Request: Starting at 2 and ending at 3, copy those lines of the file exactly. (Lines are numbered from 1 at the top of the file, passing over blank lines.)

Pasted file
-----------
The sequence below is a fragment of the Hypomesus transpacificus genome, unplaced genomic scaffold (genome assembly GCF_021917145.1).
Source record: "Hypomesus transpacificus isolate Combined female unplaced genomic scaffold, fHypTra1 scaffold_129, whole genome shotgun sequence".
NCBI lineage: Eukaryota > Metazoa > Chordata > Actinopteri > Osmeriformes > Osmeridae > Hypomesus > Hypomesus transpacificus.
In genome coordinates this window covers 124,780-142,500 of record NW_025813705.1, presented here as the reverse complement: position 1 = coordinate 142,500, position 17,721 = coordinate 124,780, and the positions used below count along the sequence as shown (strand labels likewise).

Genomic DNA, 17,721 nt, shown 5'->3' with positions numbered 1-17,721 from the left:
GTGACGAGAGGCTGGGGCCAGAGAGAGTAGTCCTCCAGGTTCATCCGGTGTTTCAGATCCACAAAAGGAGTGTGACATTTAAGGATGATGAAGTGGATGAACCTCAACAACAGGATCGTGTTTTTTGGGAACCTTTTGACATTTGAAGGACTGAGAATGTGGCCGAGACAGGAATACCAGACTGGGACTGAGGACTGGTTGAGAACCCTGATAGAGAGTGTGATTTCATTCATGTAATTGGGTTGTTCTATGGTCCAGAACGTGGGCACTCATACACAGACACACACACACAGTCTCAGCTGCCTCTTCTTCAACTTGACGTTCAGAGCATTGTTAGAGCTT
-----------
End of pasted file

Source record: "Hypomesus transpacificus isolate Combined female unplaced genomic scaffold, fHypTra1 scaffold_129, whole genome shotgun sequence".
NCBI lineage: Eukaryota > Metazoa > Chordata > Actinopteri > Osmeriformes > Osmeridae > Hypomesus > Hypomesus transpacificus.